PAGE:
The tale of the Phoenix rising from the ashes
For a very small number of Directors, running a company and not being able to pay crown debts on time almost becomes a necessity in order to be able to continue to trade through difficult times. When the debt gets too big to manage, or Her Majesty’s Revenue & Customs (HMRC) starts applying pressure with the threat of a Winding Up Petition, the Director is often left with no choice but to consider liquidating the company and to start trading again with a new one. The process is called Phoenixism (or Phoenixing).
Whilst it is generally accepted that the vast majority of Directors don’t deliberately cause their Company to fail, there are a minority whose moral compass seems to be set due south, and who have no qualms whatsoever in using this method to avoid crown debt every few years.
To this end, HMRC needed to come up with a solution to tackle those Directors who are suspected to be repeat offenders. The Finance Act 2020 received Royal Assent on 22 July 2020 and introduced HMRC as a secondary preferential creditor in insolvencies from 1 December 2020. This was widely reported at the time. However, the Act also introduced ‘Joint and several liability of company directors’. This will make directors personally liable for tax debts in situations where they are suspected of abusing the insolvency framework in order to avoid paying taxes. These new provisions only take effect in respect to debts incurred after 22 July 2020.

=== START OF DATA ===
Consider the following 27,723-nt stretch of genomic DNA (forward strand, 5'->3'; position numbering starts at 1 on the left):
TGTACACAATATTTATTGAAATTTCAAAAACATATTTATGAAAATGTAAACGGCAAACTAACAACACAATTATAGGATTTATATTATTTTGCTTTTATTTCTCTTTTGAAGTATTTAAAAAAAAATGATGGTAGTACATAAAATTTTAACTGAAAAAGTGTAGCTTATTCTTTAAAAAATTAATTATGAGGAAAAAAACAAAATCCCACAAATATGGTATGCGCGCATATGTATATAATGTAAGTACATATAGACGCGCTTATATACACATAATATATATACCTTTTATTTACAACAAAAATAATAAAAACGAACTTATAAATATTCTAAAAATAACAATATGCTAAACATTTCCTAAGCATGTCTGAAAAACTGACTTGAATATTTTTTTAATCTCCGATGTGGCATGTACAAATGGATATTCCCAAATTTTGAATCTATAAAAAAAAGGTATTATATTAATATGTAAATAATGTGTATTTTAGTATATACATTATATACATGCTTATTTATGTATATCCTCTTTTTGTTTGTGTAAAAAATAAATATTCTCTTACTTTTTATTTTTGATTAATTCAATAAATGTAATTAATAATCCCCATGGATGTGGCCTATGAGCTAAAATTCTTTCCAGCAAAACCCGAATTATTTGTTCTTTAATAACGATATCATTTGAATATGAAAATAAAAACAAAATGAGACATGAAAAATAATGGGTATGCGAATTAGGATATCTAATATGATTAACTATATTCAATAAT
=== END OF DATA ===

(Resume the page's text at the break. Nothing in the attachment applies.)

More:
The legislation is narrowly defined to target those Directors who:
- use insolvency to side-step their tax liabilities; or
- do not pay proper regard to their tax affairs
However, there are two de minimus thresholds and BOTH need to be met before HMRC will consider taking action. These are driven by the will to encourage start-up businesses and not penalise them unduly. The thresholds are:
- The total unpaid tax liability of the liquidating company must exceed £10,000; AND
- The debt due to HMRC must be more than 50% of the company’s total unsecured creditors
In addition to meeting these thresholds there are a further four conditions that must be met before HMRC can consider issuing the notice. These are as follows:
- In the last five years the individual has a relevant connection to at least two “old” companies that were subject to an insolvency procedure and had a tax liability
- A new company is or has been carrying on a similar trade to any two of the old companies
- The individual has a relevant connection to the old company
- The relevant old companies have a tax liability of more than £10,000 that is more than 50% of those companies’ liabilities to their unsecured creditors
If HMRC decides to issue a notice (and it must do so within two years of discovering that an individual met all the criteria) then the effect will be that the director of the “new” company will be joint and severally liable for any HMRC debt for five years from and including the day that the notice is given. This is in addition to any tax liability in respect of either (or both) of the two previous companies.
For individuals who have come in as turnaround specialists there is effectively an exemption for the joint liability notice.
Clearly for directors (and associated “relevant” persons) this could have far reaching consequences in the future. There may already be some directors out there who have already satisfied the criteria but are yet to receive a notice from HMRC. If you think you fall into this category or want detailed advice on the ramifications of the legislation then please do not hesitate to contact us.